She said consumers did not know what to expect,

“We don’t know what the benefit package is. We don’t know what it will cost, because we don’t know what it is.”

Legal action is a possibility

Werksmans medical lawyer Neil Kirby Werksmans said people needed to know what health treatments or benefits would be available, in order to respond to the bill in an “informed” way.

“We don’t know what we are talking to. If the benefits were around and we knew what they were we would know what we are fighting about or not.”

But Crisp defended the vague bill, saying “health reform of this magnitude was a long journey ... not a sprint”.

“There are so many issues out there, that you simply cannot address with the bill.”

The benefits are yet to be determined by committees of health experts, who are still to be appointed by the health minister.

Crisp admitted there was ambiguity and confusion in the bill.

“I have no doubt there are things in the bill that mean one thing to one person and mean something different to someone else.”

But this would be resolved when “we put our heads together”.

Werksmans’ Kirby called for calm, but warned that if decisions were not reasonable, people would head to court.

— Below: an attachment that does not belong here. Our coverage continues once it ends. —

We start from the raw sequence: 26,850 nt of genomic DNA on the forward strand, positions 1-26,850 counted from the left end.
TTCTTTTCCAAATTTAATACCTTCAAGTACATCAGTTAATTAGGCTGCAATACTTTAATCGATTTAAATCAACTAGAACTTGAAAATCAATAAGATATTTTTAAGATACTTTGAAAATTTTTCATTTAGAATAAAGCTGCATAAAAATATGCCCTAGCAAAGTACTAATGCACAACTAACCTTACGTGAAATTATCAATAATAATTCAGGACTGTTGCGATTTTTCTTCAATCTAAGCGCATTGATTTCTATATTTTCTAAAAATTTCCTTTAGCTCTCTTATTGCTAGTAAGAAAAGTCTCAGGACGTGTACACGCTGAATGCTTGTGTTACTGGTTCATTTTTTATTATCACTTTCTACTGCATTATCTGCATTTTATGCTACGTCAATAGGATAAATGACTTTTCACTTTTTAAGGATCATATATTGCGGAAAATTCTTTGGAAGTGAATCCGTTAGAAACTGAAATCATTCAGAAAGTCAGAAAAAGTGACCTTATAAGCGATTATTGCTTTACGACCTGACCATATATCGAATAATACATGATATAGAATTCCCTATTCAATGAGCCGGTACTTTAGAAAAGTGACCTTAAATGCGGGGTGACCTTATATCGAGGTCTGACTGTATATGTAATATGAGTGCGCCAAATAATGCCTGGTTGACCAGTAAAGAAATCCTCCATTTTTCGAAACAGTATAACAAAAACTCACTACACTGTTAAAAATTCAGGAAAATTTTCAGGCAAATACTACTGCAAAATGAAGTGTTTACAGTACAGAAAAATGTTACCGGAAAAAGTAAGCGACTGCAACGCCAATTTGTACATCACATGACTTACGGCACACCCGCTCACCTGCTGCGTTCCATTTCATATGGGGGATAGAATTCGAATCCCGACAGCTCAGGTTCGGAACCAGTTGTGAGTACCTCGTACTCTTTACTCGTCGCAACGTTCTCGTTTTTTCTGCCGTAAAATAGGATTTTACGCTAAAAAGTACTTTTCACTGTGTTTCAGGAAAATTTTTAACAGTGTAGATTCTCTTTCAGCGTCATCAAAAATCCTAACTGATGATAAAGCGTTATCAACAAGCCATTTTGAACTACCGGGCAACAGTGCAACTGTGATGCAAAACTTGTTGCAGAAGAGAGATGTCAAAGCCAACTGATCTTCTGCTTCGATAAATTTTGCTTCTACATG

“Level heads will prevail, but if they don’t, we will get level heads in court to ensure they [level heads] prevail.”

Crisp said the government was ready for legal and constitutional challenges to the bill once it was law.

“People challenge things all the time.”

The government was expecting challenges for “years” to come.

“That is the nature of how we make laws in our society, anyway.”

As the evening closed, an audience member and senior education researcher, Dhianaraj Chetty, said he was “not impressed” with how the health department had handled the NHI bill.

“It’s clear from the responses that there are so many issues out there that you simply haven’t addressed in the bill.”

He said the government had been working on the bill since at least 2011 when it was first drafted.

Crisp said it was first discussed in 1992.

Chetty said: “We have had this discussion for so long. If you did not anticipate these issues ... what were you doing?

“How can you bring us a bill [with so many holes] that you could drive a truck through it, on so many issues?”
2019/09/162019/09/20 12:56 PM

The Democratic Alliance has been fiercely opposed to the National Health Insurance Bill. But the official opposition party’s alternative leaves many unanswered questions. Eleanor Whyle, Manya van Ryneveld and Leanne Brady break it down.

In August, Health minister Zweli Mkhize tabled the National Health Insurance Bill in Parliament. It has been met with fierce backlash, including the Democratic Alliance asking Parliament to obtain a legal opinion on the constitutionality of the Bill.
2019/09/162019/09/20 12:56 PM